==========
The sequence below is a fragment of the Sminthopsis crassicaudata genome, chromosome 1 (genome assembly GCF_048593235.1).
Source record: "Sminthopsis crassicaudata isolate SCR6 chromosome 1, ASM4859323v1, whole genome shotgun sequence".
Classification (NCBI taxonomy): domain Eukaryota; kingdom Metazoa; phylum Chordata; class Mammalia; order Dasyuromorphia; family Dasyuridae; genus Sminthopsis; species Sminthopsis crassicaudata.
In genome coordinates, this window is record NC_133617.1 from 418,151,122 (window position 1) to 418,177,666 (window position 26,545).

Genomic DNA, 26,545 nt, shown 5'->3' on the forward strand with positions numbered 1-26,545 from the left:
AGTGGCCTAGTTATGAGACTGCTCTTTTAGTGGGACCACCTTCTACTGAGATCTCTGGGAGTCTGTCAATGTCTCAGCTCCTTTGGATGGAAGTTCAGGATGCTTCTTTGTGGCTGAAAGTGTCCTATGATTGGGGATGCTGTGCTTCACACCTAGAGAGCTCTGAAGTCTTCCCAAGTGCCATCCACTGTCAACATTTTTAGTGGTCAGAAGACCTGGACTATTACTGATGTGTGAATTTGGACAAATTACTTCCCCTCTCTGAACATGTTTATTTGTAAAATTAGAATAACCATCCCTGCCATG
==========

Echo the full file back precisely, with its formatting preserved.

The sequence below is a fragment of the Sminthopsis crassicaudata genome, chromosome 1 (genome assembly GCF_048593235.1).
Source record: "Sminthopsis crassicaudata isolate SCR6 chromosome 1, ASM4859323v1, whole genome shotgun sequence".
Classification (NCBI taxonomy): domain Eukaryota; kingdom Metazoa; phylum Chordata; class Mammalia; order Dasyuromorphia; family Dasyuridae; genus Sminthopsis; species Sminthopsis crassicaudata.
In genome coordinates, this window is record NC_133617.1 from 418,151,122 (window position 1) to 418,177,666 (window position 26,545).

Genomic DNA, 26,545 nt, shown 5'->3' on the forward strand with positions numbered 1-26,545 from the left:
AGTGGCCTAGTTATGAGACTGCTCTTTTAGTGGGACCACCTTCTACTGAGATCTCTGGGAGTCTGTCAATGTCTCAGCTCCTTTGGATGGAAGTTCAGGATGCTTCTTTGTGGCTGAAAGTGTCCTATGATTGGGGATGCTGTGCTTCACACCTAGAGAGCTCTGAAGTCTTCCCAAGTGCCATCCACTGTCAACATTTTTAGTGGTCAGAAGACCTGGACTATTACTGATGTGTGAATTTGGACAAATTACTTCCCCTCTCTGAACATGTTTATTTGTAAAATTAGAATAACCATCCCTGCCATG